Now, recording a voice over might sound straight forward at first, but remember this needed to be a ONE HOUR voice over. Because she’s incredible and a trooper, and committed to her work, incredible Kyra did the whole goddamned thing in one take. Perfectly. :) Nikki and I were amazed. “Is this not how this usually goes?” Kyra asked us after we’d reviewed the first take (oh yes, she did another entire take). “Noooooooooo,” we replied in unison, gleefully. :)

The perfection and efficiency of the voice over–something I didn’t expect at all–made it easy for me cobble together a solid rough cut that same night. Therefore, when Kyra got back from her evening classes at the end of Day 2, we were able to have her give the whole thing a listen to see if there was anything she wanted to record again. There was, we did it, and then went to sleep.

Day 3 was equally awesome. Nikki was in charge of the day’s shoot which will become the introduction to the DVD. Kyra had written a 2 minute intro that welcomes the viewer, talks a bit about her philosophy/her story, and describes what’s to come on the DVD. Nikki made ART out of the shoot at the DC Arboretum at magic hour. Magic hour is Nikki’s wheelhouse. A word of advice if you hire her to shoot for you: describe what you want, bring her to the location, and get the fuck out of the way. Because Nikki and Kyra were so in tune with each other, this footage is gorgeous and totally in sync with the vibe Kyra and I want for the DVD. :)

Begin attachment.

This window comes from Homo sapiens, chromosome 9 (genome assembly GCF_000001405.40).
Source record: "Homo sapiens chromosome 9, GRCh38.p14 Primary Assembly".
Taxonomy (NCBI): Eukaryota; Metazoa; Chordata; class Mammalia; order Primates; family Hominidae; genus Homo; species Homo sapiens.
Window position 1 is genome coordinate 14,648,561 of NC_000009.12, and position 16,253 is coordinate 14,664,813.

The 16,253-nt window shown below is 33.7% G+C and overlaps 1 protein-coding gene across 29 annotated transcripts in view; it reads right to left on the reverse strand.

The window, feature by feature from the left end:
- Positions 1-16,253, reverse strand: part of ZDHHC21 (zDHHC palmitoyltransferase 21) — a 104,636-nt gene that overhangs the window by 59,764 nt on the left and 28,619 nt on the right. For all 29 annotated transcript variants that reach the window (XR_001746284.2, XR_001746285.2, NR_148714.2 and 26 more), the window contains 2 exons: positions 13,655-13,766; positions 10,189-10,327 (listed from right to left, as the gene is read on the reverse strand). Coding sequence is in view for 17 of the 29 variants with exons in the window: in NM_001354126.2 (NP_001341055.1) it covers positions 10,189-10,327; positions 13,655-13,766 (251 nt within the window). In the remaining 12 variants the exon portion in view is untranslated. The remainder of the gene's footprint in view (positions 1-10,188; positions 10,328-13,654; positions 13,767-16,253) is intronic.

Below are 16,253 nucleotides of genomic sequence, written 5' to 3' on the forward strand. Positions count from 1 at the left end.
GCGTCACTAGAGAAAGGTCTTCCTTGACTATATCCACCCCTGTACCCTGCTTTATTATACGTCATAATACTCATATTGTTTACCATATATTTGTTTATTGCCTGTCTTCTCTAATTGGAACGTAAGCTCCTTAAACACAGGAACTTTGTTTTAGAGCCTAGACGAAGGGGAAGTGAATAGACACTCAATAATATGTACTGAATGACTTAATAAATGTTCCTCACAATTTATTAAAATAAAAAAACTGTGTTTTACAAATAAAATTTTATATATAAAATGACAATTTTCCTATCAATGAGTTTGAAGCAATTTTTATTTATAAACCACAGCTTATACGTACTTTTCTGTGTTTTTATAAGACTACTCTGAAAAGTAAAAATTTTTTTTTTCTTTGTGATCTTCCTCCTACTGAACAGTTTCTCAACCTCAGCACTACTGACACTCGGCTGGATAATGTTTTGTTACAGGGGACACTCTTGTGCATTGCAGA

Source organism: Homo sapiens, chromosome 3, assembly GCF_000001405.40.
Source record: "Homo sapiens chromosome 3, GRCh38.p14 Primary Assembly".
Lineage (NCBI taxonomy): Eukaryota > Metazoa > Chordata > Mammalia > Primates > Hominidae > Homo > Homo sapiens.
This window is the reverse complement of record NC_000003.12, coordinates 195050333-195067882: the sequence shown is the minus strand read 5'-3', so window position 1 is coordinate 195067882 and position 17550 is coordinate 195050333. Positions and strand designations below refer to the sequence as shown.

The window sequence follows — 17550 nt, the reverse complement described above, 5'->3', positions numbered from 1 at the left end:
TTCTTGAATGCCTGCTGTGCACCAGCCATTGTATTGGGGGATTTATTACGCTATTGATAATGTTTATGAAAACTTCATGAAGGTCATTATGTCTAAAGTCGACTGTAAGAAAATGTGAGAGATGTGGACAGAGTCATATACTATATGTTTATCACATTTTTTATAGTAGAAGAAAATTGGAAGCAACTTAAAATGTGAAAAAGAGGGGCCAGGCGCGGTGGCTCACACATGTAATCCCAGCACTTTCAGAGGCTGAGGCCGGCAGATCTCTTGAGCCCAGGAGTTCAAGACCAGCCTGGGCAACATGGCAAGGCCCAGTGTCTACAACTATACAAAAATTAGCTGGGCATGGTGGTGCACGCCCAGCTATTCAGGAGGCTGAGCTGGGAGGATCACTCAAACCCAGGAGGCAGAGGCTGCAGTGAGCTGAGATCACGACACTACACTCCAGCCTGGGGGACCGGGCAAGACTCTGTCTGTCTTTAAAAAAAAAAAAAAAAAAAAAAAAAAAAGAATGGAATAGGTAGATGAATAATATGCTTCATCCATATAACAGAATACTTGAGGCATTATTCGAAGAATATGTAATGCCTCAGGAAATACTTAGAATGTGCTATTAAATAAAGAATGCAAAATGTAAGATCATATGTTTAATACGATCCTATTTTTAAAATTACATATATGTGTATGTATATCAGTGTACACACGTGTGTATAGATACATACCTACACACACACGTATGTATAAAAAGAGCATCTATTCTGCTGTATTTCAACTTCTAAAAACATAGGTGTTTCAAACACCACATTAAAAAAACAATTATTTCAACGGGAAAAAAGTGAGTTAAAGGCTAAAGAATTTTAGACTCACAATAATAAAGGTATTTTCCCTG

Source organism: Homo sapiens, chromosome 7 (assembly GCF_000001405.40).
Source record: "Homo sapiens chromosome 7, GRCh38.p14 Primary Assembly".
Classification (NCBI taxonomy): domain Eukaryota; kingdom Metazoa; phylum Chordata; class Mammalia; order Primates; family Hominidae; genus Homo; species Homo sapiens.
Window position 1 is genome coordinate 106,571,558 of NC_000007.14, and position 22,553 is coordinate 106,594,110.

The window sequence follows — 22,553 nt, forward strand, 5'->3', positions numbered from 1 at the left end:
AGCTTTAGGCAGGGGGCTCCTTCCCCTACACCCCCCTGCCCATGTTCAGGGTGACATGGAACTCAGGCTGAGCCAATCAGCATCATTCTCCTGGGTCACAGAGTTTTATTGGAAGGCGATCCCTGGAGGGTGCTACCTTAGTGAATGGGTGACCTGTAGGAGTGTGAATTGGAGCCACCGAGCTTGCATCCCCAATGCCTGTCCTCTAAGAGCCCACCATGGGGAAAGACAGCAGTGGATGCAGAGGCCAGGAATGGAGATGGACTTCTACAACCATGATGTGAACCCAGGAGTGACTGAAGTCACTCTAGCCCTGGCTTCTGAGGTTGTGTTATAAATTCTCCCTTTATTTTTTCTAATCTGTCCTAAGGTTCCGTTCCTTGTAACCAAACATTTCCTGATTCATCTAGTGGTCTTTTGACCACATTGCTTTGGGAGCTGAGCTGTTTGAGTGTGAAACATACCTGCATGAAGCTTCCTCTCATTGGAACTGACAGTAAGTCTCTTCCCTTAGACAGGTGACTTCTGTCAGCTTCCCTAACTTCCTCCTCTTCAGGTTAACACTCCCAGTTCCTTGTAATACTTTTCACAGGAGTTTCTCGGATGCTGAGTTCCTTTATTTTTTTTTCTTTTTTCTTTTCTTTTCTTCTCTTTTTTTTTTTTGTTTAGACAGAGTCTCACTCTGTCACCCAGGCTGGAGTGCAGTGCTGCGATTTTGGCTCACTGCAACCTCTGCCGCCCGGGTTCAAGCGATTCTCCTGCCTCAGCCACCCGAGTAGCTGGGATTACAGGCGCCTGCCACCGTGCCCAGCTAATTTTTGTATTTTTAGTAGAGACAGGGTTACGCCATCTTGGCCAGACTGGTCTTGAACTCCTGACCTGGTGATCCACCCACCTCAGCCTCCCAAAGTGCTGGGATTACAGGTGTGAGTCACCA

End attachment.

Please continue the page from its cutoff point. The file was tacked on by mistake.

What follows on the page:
Thanksgiving & Today

That brings me to today. I came home from DC in time to have one day in Hudson before going to the Vineyard for a restful Thanksgiving. I celebrated mellowly with Dad, Sarah, and Sarah’s beautiful mother, Emily. Being on the Vineyard is always restful and restorative, and so I’m home now after having slept a lot and recouped some of the energy spent on the last couple of months.

Voila. I hope this makes everyone feel caught up. It certainly makes me feel that way. :) As always, I welcome your comments and thoughts. This life is nothing unless it’s shared. :)

Much love & thanks to you all,

Alexia

Make Something

November 12, 2009 By: admin Category: India, The Film, Uncategorized

I never thought I could be a filmmaker. You all–who read this blog–know that when I hear that word I see Martin Scorcese and then shrink back into the dark obscurity from which I came, but tonight, all that changes. Tonight, at the Indo-American Arts Council Film Festival, where my film “Soma Girls” will premiere tomorrow night, I hear director/creator Mira Nair, and all of a sudden I knew what I’ve know my whole life: there are no rules. You fucking well go off and do what you need to do and the universe steps up with other stuff/support that reminds you that you’re not insane. :)